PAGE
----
Educational Ideas

Posted on July 29, 2016


I’ve spent the last year exploring the possibility of starting The Puzzle School  in Cambridge, MA. I knew it was a long-shot and the last year has proven that it will be. Cambridge is a good school district and not necessarily in need of new ideas. I’m an outsider with little experience teaching. I can appreciate how much of a leap it is for people to take my ideas seriously.

Given the circumstances I want to at least write down some of the ideas I’ve been working on. Most of them probably aren’t any good, but they are all based around giving students and teachers greater respect and autonomy, so I think they all merit consideration. If greater student and teacher autonomy isn’t your cup of tea then these ideas probably aren’t for you, but I think creating environments that support, respect, provide autonomy, and listen to feedback from both students and teachers is the key to educational success. As such here are the ideas:

(I’ll be adding to this list as I write about more of my ideas or ideas I discover):

  • The Opportunity Cost Of Coercion
    • This has become the primary principle that I work from. Trying to figure out the balance between coercion and the opportunity cost of coercion. How to balance the fact that students don’t yet understand the responsibilities and expectations of the adult world with the fact that it is extraordinarily difficult for any person to give their best effort if they don’t see the value, if they feel coerced.
  • Retrospectives
    • Retrospectives are a very simple process that can help facilitate communication in groups of people. I think they could change the dynamic of how a school works by helping everyone involved express their concerns in a safe manner.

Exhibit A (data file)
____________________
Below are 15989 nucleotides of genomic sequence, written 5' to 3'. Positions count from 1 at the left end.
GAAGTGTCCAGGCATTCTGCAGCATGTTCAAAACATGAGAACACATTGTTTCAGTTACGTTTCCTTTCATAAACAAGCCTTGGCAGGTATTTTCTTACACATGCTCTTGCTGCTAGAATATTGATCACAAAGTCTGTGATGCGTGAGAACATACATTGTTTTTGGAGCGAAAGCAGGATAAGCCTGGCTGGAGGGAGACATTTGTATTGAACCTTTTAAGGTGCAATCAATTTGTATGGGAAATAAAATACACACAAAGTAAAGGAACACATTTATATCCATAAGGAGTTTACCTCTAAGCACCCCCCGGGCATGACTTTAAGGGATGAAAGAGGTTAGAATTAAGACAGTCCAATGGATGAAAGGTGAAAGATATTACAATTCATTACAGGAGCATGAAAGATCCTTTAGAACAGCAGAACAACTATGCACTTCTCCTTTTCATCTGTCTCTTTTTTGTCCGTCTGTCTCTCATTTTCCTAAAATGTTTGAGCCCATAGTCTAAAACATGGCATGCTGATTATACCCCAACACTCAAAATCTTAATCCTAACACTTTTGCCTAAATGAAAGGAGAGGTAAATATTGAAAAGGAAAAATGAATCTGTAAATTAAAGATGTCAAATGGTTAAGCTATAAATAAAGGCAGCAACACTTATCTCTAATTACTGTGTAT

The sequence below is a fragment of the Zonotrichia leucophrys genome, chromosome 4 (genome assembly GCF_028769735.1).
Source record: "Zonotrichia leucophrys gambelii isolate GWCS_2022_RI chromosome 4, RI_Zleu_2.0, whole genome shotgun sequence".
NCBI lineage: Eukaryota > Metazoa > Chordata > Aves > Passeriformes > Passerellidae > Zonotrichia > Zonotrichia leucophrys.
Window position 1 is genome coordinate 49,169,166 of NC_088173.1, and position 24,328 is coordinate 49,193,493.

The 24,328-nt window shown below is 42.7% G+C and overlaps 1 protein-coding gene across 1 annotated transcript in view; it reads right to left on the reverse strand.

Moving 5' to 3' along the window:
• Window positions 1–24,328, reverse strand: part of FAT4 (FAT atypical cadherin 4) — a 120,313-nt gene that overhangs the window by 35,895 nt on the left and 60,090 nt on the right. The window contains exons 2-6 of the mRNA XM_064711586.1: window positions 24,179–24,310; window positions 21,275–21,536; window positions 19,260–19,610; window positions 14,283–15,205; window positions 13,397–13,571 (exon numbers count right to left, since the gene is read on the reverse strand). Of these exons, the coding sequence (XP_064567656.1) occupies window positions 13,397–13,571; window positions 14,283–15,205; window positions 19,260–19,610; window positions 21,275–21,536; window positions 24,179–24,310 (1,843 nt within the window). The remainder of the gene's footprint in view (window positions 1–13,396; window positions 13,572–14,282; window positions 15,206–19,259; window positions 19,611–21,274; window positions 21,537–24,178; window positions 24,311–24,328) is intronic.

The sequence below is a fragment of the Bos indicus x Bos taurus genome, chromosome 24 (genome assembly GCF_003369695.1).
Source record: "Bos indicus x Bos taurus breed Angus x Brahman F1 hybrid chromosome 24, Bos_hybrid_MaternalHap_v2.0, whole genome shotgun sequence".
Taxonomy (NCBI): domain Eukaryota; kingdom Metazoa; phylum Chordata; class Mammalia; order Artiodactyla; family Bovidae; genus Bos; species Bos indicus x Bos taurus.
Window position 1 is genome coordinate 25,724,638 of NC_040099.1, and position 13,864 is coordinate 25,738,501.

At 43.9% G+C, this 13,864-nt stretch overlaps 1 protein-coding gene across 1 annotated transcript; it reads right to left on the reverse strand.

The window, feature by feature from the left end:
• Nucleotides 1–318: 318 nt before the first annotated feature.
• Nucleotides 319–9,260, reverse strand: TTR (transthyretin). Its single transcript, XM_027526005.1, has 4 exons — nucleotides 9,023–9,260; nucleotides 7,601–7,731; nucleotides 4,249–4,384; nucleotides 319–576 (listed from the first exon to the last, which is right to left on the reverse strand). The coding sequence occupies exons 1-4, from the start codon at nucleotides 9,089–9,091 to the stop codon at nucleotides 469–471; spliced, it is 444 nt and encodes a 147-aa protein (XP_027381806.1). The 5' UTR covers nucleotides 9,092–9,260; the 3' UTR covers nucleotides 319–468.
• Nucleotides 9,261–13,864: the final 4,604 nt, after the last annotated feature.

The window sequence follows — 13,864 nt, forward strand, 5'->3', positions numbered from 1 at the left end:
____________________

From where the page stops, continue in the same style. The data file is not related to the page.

• The Puzzle School (The Name)
    • I think the name of a school can help align students, teachers, and parents around a cohesive culture. Such alignment could affect how each person approaches problems and goals within the school.
  • Holistic School Assessment
    • An alternative to test scores as the primary means of assessing schools that also provides students, teachers, and parents with a greater voice in their school.
    • A website that allows people to list everything they’ve discovered in the world that they want to share with people, allowing people to connect around shared interests, learn more about each other, and discover great resources.
  • Negotiated Requirements
    • Much of education revolves around determining the most effective level of requirements (if any) necessary to ensure a student is prepared for the next stage of their education or career. Requirements, though, are a blunt instrument at the K-12 level where students are still on general paths (rather than specific paths in college or beyond). Negotiated requirements provide an opportunity to provide default structure that is flexible and encourages a thoughtful dialog between the student and the teacher.
  • Feedback Loops
    • We often miss the importance of feedback loops in the learning process. The absence of a feedback loop can easily lead to a student believing they understand a new idea when really they have large gaps and/or misconceptions in their understanding.
  • Design Thinking (coming soon)
  • Interesting Challenge (a.k.a. Hard Fun) (coming soon)
  • Multiple Mentors (coming soon)
  • Challenge Spaces (coming soon)
  • Internships (coming soon)
  • Learning Clubs (coming soon)
  • Independent Projects (coming soon)
  • The Mistake Game (coming soon)
  • Testing Resources (coming soon)
  • Adult Advice (coming soon)
  • Mathematical Communication (coming soon)
  • InfiniteQ (coming soon)
  • Alumni Networks (coming soon)
  • College Admissions (coming soon)